It seems like a good time to reflect on the year past. If you
look at the stock trends for the year and project them forward,
the JPR graphics index goes to zero February 7, 2003, and the Dow
Jones Industrial Index goes to zero some time in 2005, which of
course is ridiculous and merely exemplifies the absurdity of using
history to predict the future—you can’t drive a car forward by looking
in the rear-view mirror. But, you can, hopefully, learn a few lessons
about what to avoid in the future—who hasn’t said, “If only I could
do it over?” And what engineer hasn’t been able to make version
two much better than version one? So there are historical lessons
to pay attention to.
However, that does not change the fact that 2002 was not a great
year for a lot of people. Personal wealth took a severe hit, jobs
were eliminated, the economies of most countries in the world have
gone into deficit (if not already there), and there looms on the
horizon the threat of a war no one seems to want except some old
men in Washington who won’t have to fight it.
There have been rays of hope: U.S. Consumer spending has been up,
and consumer confidence is increasing. Components used to build
computers like power supplies and semiconductors are improving (up
20% from October 2001 to October 2002), indicating, in this world
of JIT, that orders are being placed. Retailers are giving cautious
signs of encouragement for the holiday season; with on-line sales
the holiday selling season should be pretty good. Can we, should
we, project that and draw conclusions from that? No, but it can
be factored in.
I’ve listed some of the high points of 2002 in the various segments.
Every time I do this I get email from those I forgot or didn’t list
correctly. I’m looking forward to hearing from you. Really.
• 3Dlabs introduced the P10 and took first place as the most programmable
• ATI introduced the R300 core and the Radeon 9000 family, putting
ATI back in the game and at the head of the table.
• Matrox introduced the 3-headed Parhelia-512.
• Nvidia introduced the NV25 and NV17 GeForce4 series of chips and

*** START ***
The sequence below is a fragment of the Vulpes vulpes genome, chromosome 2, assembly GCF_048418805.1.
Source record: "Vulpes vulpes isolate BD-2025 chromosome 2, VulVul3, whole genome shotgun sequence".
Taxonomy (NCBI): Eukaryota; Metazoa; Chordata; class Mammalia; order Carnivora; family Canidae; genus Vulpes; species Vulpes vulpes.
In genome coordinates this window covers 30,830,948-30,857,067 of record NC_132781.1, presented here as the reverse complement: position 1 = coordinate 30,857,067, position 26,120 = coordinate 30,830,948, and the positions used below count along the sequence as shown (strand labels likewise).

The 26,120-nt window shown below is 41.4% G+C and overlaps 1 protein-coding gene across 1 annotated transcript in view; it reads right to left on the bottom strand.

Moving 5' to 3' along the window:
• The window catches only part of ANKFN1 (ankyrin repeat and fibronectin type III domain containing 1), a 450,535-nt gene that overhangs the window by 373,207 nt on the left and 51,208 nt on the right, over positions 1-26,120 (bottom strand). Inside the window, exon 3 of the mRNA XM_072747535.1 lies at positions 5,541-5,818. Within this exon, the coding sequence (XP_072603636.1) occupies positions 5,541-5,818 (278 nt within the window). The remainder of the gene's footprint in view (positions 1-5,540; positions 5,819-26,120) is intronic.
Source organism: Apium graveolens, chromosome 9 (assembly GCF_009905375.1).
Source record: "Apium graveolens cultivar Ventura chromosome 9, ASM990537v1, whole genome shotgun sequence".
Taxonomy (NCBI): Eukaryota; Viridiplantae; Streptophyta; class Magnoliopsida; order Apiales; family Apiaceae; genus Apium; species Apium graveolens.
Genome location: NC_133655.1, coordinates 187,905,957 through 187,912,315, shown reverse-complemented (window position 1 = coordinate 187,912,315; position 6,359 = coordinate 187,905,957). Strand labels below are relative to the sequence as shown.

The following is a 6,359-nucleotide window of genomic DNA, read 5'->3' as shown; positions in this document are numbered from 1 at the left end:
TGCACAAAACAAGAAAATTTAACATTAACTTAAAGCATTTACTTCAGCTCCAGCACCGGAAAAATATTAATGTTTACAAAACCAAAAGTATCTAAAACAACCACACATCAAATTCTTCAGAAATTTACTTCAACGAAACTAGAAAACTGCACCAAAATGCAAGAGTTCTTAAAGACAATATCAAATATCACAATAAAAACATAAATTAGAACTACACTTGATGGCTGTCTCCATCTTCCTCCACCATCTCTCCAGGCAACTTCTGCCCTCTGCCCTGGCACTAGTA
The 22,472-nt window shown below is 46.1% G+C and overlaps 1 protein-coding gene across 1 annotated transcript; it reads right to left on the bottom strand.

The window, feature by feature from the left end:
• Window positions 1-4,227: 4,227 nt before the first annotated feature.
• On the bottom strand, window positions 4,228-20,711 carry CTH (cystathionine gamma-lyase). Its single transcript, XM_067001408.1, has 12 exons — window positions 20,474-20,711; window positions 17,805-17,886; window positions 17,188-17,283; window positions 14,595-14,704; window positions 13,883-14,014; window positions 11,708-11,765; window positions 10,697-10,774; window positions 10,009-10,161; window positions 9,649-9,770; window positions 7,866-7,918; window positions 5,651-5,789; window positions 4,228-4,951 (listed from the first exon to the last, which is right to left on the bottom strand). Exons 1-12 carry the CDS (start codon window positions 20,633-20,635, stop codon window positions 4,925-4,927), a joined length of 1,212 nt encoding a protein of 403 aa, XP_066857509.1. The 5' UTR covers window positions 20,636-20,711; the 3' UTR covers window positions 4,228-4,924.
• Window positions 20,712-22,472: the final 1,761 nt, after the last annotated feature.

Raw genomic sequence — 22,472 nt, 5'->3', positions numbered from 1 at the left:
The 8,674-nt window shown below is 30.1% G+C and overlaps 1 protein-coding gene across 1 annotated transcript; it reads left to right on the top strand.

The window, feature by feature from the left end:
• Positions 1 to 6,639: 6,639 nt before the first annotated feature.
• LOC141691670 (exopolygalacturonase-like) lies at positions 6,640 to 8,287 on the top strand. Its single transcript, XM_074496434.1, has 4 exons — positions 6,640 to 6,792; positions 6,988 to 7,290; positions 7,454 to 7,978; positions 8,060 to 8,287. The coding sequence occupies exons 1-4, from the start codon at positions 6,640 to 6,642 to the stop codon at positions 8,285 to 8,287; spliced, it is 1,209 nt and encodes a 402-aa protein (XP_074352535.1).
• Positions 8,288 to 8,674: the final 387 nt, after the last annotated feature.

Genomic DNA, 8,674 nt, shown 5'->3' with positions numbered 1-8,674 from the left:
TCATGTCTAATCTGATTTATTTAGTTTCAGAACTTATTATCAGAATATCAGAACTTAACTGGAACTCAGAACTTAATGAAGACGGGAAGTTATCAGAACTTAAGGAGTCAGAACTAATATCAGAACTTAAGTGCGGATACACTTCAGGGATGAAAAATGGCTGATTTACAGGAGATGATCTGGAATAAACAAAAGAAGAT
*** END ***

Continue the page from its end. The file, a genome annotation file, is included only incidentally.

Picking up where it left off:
family of AIBs.
• Nvidia introduced the NV30, and parts are expected from it early
• S3 introduced their AlphaChrome series of GPUs and hinted about
its 2003 killer part.
• SiS introduced the Xabre and was first to show and sell an AGP8x
• Trident introduced the Xp4 tiling engine GPU and claimed the best
• ATI entered the IGC/P market with their 300 series.
• Intel introduced the good-enough titling engine 845G and its variants
and took major market.
• Nvidia entered the IGC/P market with the nForce series.
• SiS introduced their P4 650 IGC for the 266 MHz FSB.
• VIA introduced their KM and P4M desktop and KN and PN mobile 266,
and was first with a 266-MHz FSB IGC.
• ATI introduced the AIW 8500, 9000, and 9700.
• Nvidia introduced the Personal Cinema.
• Pinnacle introduced the Bungee, and then the much-improved PCTV
• Silicon Image introduced the SiI 1162 bringing video to the Intel
• ViewSonic introduced the NextVision.
• NeoMagic brought out their MiMagic 3 SOC.
• MediaQ introduced the MQ1168 and MQ1188.
• Epson introduces SIC38000 with embedded ARM core.
• Pioneer, Panasonic, and Samsung introduced multi-DVD that does
R, -R/W, and RAM.
• Sony ended the war and introduced Dual DVD that does ±R and ±R/W.
• ATI introduced RenderMonkey.
• Microsoft brought out MediaCenter 9, and sent out beta copies
• Microsoft introduced HLSL 1.0.
• Nvidia introduced Cg.
• OpenGL group announced it was working on OGL 2.0.
Companies and industry
• 3Dlabs was acquired by Creative Labs.
• ATI acquired FireGL division from SonicBlue.
• ATI acquired NxtWave.
• Bitboys exited the GPU race and entered the handheld world.
• Elsa AG shut down and Neue Elsa GmbH started up.
• VIA introduced the quiet PC.
• VisionTek shut down and BFG started up.
It was a year that seemed to go on forever, and yet fly by. I flew
about 110,000 miles, attended 19 conferences and four analysts’
meetings, and spoke at six congresses, and still there were events
we missed—does that sound like a depressed economy to you? Yes,
none of those conferences were the size they were a few years ago—but
they were still running.
When we come back from the holidays we will publish out Industry
Leader of the Year and Segment Leader of the Year winners.
Here’s hoping you and your family have a wonderful and relaxing
holiday season. We’ll be watching HDTV and building a home entertainment
system out of PC parts we’ve scrounged from our clients and friends.
If you get bored, come on up to the mountain and help me.